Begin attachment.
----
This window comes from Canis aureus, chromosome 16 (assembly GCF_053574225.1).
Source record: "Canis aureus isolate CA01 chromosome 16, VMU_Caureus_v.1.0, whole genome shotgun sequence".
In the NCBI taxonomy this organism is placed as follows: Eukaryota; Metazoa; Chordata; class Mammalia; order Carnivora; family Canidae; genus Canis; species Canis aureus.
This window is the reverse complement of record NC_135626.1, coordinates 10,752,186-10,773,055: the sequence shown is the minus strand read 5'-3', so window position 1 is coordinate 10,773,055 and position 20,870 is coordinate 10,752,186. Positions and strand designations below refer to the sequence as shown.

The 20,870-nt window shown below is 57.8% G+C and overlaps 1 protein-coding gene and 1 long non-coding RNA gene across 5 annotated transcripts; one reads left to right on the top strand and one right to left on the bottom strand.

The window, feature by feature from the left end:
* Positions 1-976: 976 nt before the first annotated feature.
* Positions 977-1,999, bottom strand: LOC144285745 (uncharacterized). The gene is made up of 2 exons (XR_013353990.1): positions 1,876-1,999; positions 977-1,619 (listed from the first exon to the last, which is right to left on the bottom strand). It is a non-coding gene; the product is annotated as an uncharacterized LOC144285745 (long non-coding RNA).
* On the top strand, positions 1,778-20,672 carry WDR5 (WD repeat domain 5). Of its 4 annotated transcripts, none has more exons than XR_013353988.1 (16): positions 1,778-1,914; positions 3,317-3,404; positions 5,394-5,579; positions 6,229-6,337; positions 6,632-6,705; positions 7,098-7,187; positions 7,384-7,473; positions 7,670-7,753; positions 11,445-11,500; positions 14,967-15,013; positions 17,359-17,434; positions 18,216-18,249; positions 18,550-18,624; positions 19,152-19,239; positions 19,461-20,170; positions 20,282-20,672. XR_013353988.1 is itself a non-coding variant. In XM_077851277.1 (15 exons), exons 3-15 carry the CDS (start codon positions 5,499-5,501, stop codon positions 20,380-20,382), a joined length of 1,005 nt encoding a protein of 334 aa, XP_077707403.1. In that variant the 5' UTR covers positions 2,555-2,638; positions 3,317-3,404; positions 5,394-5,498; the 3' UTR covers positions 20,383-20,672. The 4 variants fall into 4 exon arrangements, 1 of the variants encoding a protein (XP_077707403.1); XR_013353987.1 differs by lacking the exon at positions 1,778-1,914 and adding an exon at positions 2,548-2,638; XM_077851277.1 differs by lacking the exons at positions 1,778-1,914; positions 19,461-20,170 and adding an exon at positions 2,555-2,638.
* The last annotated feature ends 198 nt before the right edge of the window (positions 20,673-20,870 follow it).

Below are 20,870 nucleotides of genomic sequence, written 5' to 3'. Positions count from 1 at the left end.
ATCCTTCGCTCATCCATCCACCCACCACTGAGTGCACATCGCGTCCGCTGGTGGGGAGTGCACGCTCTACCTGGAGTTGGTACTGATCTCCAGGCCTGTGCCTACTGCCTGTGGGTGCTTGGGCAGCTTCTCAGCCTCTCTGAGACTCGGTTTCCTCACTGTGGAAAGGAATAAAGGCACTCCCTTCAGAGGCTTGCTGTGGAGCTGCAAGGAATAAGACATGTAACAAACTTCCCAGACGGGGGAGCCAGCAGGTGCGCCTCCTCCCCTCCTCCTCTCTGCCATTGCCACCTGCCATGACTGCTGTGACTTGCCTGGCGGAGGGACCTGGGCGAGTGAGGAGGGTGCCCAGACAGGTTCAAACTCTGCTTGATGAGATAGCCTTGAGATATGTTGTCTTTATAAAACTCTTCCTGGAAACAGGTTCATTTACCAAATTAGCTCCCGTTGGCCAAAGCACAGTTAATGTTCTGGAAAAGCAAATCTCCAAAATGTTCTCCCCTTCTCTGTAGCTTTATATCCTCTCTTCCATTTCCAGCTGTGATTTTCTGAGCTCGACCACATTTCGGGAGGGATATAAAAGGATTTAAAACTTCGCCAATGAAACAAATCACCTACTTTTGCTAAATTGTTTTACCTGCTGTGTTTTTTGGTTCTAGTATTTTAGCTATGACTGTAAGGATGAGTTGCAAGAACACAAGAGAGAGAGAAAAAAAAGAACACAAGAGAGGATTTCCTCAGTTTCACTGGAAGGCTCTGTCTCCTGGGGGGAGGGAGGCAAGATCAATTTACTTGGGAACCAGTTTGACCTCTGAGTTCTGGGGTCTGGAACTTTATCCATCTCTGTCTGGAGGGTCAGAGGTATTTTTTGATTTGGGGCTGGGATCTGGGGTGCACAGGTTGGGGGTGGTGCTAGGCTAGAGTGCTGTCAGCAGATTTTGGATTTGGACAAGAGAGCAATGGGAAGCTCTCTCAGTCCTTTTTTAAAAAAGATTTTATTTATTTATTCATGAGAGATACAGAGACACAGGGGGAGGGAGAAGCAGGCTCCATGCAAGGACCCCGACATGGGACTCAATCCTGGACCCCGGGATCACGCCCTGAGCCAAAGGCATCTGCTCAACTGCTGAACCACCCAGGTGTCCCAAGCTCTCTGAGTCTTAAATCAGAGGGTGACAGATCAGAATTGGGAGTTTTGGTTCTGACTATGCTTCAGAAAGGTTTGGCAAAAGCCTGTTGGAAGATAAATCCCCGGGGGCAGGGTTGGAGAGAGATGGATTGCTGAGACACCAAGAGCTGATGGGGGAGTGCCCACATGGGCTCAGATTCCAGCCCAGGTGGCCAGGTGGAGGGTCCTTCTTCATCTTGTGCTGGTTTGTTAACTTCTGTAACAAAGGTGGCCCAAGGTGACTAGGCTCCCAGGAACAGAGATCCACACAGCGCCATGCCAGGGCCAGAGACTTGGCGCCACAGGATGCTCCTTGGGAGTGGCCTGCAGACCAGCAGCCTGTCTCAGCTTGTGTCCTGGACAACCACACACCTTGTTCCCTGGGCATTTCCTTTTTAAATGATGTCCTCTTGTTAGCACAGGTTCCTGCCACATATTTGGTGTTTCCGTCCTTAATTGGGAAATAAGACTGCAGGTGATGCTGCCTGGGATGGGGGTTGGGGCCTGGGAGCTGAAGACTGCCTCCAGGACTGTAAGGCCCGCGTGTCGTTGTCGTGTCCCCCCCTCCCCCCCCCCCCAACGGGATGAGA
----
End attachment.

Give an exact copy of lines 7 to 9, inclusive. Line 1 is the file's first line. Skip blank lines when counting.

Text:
* Positions 1-976: 976 nt before the first annotated feature.
* Positions 977-1,999, bottom strand: LOC144285745 (uncharacterized). The gene is made up of 2 exons (XR_013353990.1): positions 1,876-1,999; positions 977-1,619 (listed from the first exon to the last, which is right to left on the bottom strand). It is a non-coding gene; the product is annotated as an uncharacterized LOC144285745 (long non-coding RNA).
* On the top strand, positions 1,778-20,672 carry WDR5 (WD repeat domain 5). Of its 4 annotated transcripts, none has more exons than XR_013353988.1 (16): positions 1,778-1,914; positions 3,317-3,404; positions 5,394-5,579; positions 6,229-6,337; positions 6,632-6,705; positions 7,098-7,187; positions 7,384-7,473; positions 7,670-7,753; positions 11,445-11,500; positions 14,967-15,013; positions 17,359-17,434; positions 18,216-18,249; positions 18,550-18,624; positions 19,152-19,239; positions 19,461-20,170; positions 20,282-20,672. XR_013353988.1 is itself a non-coding variant. In XM_077851277.1 (15 exons), exons 3-15 carry the CDS (start codon positions 5,499-5,501, stop codon positions 20,380-20,382), a joined length of 1,005 nt encoding a protein of 334 aa, XP_077707403.1. In that variant the 5' UTR covers positions 2,555-2,638; positions 3,317-3,404; positions 5,394-5,498; the 3' UTR covers positions 20,383-20,672. The 4 variants fall into 4 exon arrangements, 1 of the variants encoding a protein (XP_077707403.1); XR_013353987.1 differs by lacking the exon at positions 1,778-1,914 and adding an exon at positions 2,548-2,638; XM_077851277.1 differs by lacking the exons at positions 1,778-1,914; positions 19,461-20,170 and adding an exon at positions 2,555-2,638.